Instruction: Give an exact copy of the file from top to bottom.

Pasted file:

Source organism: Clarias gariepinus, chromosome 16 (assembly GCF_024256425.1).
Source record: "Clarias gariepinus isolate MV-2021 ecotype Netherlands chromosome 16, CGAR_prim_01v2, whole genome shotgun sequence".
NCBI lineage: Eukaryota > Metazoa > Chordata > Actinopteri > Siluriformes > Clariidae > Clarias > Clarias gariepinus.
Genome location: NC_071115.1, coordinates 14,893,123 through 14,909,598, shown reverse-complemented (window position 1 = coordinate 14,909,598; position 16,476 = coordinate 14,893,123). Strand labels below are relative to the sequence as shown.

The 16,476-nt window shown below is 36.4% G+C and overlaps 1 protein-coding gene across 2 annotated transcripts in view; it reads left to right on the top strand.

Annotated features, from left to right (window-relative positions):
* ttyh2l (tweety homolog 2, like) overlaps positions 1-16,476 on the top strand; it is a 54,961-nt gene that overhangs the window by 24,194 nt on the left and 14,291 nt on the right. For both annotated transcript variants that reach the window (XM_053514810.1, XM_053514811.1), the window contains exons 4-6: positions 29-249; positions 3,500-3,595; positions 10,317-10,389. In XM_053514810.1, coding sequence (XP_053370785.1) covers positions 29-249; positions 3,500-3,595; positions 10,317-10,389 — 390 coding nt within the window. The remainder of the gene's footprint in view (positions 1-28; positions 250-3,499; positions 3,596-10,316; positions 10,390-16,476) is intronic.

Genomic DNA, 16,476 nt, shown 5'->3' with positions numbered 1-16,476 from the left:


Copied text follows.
Source organism: Clarias gariepinus, chromosome 16 (assembly GCF_024256425.1).
Source record: "Clarias gariepinus isolate MV-2021 ecotype Netherlands chromosome 16, CGAR_prim_01v2, whole genome shotgun sequence".
NCBI lineage: Eukaryota > Metazoa > Chordata > Actinopteri > Siluriformes > Clariidae > Clarias > Clarias gariepinus.
Genome location: NC_071115.1, coordinates 14,893,123 through 14,909,598, shown reverse-complemented (window position 1 = coordinate 14,909,598; position 16,476 = coordinate 14,893,123). Strand labels below are relative to the sequence as shown.

The 16,476-nt window shown below is 36.4% G+C and overlaps 1 protein-coding gene across 2 annotated transcripts in view; it reads left to right on the top strand.

Annotated features, from left to right (window-relative positions):
* ttyh2l (tweety homolog 2, like) overlaps positions 1-16,476 on the top strand; it is a 54,961-nt gene that overhangs the window by 24,194 nt on the left and 14,291 nt on the right. For both annotated transcript variants that reach the window (XM_053514810.1, XM_053514811.1), the window contains exons 4-6: positions 29-249; positions 3,500-3,595; positions 10,317-10,389. In XM_053514810.1, coding sequence (XP_053370785.1) covers positions 29-249; positions 3,500-3,595; positions 10,317-10,389 — 390 coding nt within the window. The remainder of the gene's footprint in view (positions 1-28; positions 250-3,499; positions 3,596-10,316; positions 10,390-16,476) is intronic.

Genomic DNA, 16,476 nt, shown 5'->3' with positions numbered 1-16,476 from the left: